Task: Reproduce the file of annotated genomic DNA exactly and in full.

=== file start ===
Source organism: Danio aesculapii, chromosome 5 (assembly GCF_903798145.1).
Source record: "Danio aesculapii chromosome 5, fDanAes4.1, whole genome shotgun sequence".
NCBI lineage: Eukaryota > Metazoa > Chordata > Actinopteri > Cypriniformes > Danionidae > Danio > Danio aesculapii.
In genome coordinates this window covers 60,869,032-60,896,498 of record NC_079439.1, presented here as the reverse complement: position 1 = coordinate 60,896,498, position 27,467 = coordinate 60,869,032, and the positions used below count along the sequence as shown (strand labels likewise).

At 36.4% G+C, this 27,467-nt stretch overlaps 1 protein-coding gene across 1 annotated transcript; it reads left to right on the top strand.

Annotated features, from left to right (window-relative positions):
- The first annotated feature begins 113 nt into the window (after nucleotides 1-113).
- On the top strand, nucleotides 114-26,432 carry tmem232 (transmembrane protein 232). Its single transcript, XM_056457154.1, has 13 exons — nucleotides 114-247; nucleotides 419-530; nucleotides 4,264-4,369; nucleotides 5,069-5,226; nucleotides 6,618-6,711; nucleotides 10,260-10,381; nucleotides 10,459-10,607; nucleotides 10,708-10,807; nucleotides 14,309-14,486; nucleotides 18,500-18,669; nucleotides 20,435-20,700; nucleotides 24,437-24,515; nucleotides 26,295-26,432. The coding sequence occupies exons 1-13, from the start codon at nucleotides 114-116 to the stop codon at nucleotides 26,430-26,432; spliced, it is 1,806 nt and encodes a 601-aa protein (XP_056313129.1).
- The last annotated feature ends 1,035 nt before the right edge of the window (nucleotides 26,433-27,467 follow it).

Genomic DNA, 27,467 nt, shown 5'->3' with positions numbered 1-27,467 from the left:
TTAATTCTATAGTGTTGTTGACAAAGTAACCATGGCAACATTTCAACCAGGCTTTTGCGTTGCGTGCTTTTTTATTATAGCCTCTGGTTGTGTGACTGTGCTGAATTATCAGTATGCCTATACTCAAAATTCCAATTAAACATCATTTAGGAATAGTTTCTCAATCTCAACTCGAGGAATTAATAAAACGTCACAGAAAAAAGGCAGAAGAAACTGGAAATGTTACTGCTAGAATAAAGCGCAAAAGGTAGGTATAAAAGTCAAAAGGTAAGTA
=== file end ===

Source organism: Danio aesculapii, chromosome 5 (assembly GCF_903798145.1).
Source record: "Danio aesculapii chromosome 5, fDanAes4.1, whole genome shotgun sequence".
NCBI lineage: Eukaryota > Metazoa > Chordata > Actinopteri > Cypriniformes > Danionidae > Danio > Danio aesculapii.
In genome coordinates this window covers 60,869,032-60,896,498 of record NC_079439.1, presented here as the reverse complement: position 1 = coordinate 60,896,498, position 27,467 = coordinate 60,869,032, and the positions used below count along the sequence as shown (strand labels likewise).

At 36.4% G+C, this 27,467-nt stretch overlaps 1 protein-coding gene across 1 annotated transcript; it reads left to right on the top strand.

Annotated features, from left to right (window-relative positions):
- The first annotated feature begins 113 nt into the window (after nucleotides 1-113).
- On the top strand, nucleotides 114-26,432 carry tmem232 (transmembrane protein 232). Its single transcript, XM_056457154.1, has 13 exons — nucleotides 114-247; nucleotides 419-530; nucleotides 4,264-4,369; nucleotides 5,069-5,226; nucleotides 6,618-6,711; nucleotides 10,260-10,381; nucleotides 10,459-10,607; nucleotides 10,708-10,807; nucleotides 14,309-14,486; nucleotides 18,500-18,669; nucleotides 20,435-20,700; nucleotides 24,437-24,515; nucleotides 26,295-26,432. The coding sequence occupies exons 1-13, from the start codon at nucleotides 114-116 to the stop codon at nucleotides 26,430-26,432; spliced, it is 1,806 nt and encodes a 601-aa protein (XP_056313129.1).
- The last annotated feature ends 1,035 nt before the right edge of the window (nucleotides 26,433-27,467 follow it).

Genomic DNA, 27,467 nt, shown 5'->3' with positions numbered 1-27,467 from the left:
TTAATTCTATAGTGTTGTTGACAAAGTAACCATGGCAACATTTCAACCAGGCTTTTGCGTTGCGTGCTTTTTTATTATAGCCTCTGGTTGTGTGACTGTGCTGAATTATCAGTATGCCTATACTCAAAATTCCAATTAAACATCATTTAGGAATAGTTTCTCAATCTCAACTCGAGGAATTAATAAAACGTCACAGAAAAAAGGCAGAAGAAACTGGAAATGTTACTGCTAGAATAAAGCGCAAAAGGTAGGTATAAAAGTCAAAAGGTAAGTA